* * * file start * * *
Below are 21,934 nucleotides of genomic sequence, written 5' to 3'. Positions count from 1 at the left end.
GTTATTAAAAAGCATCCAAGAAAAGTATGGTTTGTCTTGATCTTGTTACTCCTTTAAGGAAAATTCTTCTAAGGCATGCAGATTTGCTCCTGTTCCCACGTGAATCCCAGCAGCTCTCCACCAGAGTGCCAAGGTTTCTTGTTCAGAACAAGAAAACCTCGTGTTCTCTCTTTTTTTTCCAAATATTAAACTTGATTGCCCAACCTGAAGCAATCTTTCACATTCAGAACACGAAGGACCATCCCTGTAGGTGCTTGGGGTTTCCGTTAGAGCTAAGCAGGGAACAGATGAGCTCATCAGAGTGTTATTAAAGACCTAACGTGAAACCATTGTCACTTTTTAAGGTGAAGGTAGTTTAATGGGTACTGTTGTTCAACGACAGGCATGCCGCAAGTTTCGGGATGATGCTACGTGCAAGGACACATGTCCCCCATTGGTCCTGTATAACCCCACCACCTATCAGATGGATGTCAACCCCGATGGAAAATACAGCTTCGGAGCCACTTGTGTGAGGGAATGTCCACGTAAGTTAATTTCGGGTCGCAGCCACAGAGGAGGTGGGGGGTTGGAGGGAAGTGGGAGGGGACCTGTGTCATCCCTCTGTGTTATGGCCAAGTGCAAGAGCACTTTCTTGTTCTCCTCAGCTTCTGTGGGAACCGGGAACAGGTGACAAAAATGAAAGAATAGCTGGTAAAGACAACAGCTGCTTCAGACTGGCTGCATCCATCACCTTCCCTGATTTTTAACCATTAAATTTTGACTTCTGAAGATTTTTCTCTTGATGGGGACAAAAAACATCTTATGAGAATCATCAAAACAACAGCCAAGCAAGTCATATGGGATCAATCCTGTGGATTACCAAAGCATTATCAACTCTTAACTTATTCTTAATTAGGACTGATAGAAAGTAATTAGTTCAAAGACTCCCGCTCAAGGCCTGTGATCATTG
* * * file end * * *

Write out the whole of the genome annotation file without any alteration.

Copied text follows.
Below are 21,934 nucleotides of genomic sequence, written 5' to 3'. Positions count from 1 at the left end.
GTTATTAAAAAGCATCCAAGAAAAGTATGGTTTGTCTTGATCTTGTTACTCCTTTAAGGAAAATTCTTCTAAGGCATGCAGATTTGCTCCTGTTCCCACGTGAATCCCAGCAGCTCTCCACCAGAGTGCCAAGGTTTCTTGTTCAGAACAAGAAAACCTCGTGTTCTCTCTTTTTTTTCCAAATATTAAACTTGATTGCCCAACCTGAAGCAATCTTTCACATTCAGAACACGAAGGACCATCCCTGTAGGTGCTTGGGGTTTCCGTTAGAGCTAAGCAGGGAACAGATGAGCTCATCAGAGTGTTATTAAAGACCTAACGTGAAACCATTGTCACTTTTTAAGGTGAAGGTAGTTTAATGGGTACTGTTGTTCAACGACAGGCATGCCGCAAGTTTCGGGATGATGCTACGTGCAAGGACACATGTCCCCCATTGGTCCTGTATAACCCCACCACCTATCAGATGGATGTCAACCCCGATGGAAAATACAGCTTCGGAGCCACTTGTGTGAGGGAATGTCCACGTAAGTTAATTTCGGGTCGCAGCCACAGAGGAGGTGGGGGGTTGGAGGGAAGTGGGAGGGGACCTGTGTCATCCCTCTGTGTTATGGCCAAGTGCAAGAGCACTTTCTTGTTCTCCTCAGCTTCTGTGGGAACCGGGAACAGGTGACAAAAATGAAAGAATAGCTGGTAAAGACAACAGCTGCTTCAGACTGGCTGCATCCATCACCTTCCCTGATTTTTAACCATTAAATTTTGACTTCTGAAGATTTTTCTCTTGATGGGGACAAAAAACATCTTATGAGAATCATCAAAACAACAGCCAAGCAAGTCATATGGGATCAATCCTGTGGATTACCAAAGCATTATCAACTCTTAACTTATTCTTAATTAGGACTGATAGAAAGTAATTAGTTCAAAGACTCCCGCTCAAGGCCTGTGATCATTG